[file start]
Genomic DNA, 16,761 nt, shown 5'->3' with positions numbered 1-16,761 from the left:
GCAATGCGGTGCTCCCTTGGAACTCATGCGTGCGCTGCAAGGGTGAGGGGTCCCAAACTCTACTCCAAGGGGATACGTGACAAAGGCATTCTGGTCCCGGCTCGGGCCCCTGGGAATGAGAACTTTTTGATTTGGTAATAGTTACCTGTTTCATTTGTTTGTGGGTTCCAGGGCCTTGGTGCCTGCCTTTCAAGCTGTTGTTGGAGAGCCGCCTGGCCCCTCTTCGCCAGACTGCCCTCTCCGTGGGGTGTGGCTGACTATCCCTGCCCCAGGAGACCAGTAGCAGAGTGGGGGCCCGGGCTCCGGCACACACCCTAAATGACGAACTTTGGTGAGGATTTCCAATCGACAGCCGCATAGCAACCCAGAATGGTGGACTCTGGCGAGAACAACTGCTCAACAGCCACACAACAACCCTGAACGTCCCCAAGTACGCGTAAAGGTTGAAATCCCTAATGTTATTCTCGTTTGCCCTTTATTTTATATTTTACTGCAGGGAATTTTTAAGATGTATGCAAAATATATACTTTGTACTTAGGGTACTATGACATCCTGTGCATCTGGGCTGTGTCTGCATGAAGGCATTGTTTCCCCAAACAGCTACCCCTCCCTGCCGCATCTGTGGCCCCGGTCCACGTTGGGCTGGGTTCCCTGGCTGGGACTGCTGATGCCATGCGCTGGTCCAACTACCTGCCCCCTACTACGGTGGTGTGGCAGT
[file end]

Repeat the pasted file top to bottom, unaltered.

Genomic DNA, 16,761 nt, shown 5'->3' with positions numbered 1-16,761 from the left:
GCAATGCGGTGCTCCCTTGGAACTCATGCGTGCGCTGCAAGGGTGAGGGGTCCCAAACTCTACTCCAAGGGGATACGTGACAAAGGCATTCTGGTCCCGGCTCGGGCCCCTGGGAATGAGAACTTTTTGATTTGGTAATAGTTACCTGTTTCATTTGTTTGTGGGTTCCAGGGCCTTGGTGCCTGCCTTTCAAGCTGTTGTTGGAGAGCCGCCTGGCCCCTCTTCGCCAGACTGCCCTCTCCGTGGGGTGTGGCTGACTATCCCTGCCCCAGGAGACCAGTAGCAGAGTGGGGGCCCGGGCTCCGGCACACACCCTAAATGACGAACTTTGGTGAGGATTTCCAATCGACAGCCGCATAGCAACCCAGAATGGTGGACTCTGGCGAGAACAACTGCTCAACAGCCACACAACAACCCTGAACGTCCCCAAGTACGCGTAAAGGTTGAAATCCCTAATGTTATTCTCGTTTGCCCTTTATTTTATATTTTACTGCAGGGAATTTTTAAGATGTATGCAAAATATATACTTTGTACTTAGGGTACTATGACATCCTGTGCATCTGGGCTGTGTCTGCATGAAGGCATTGTTTCCCCAAACAGCTACCCCTCCCTGCCGCATCTGTGGCCCCGGTCCACGTTGGGCTGGGTTCCCTGGCTGGGACTGCTGATGCCATGCGCTGGTCCAACTACCTGCCCCCTACTACGGTGGTGTGGCAGT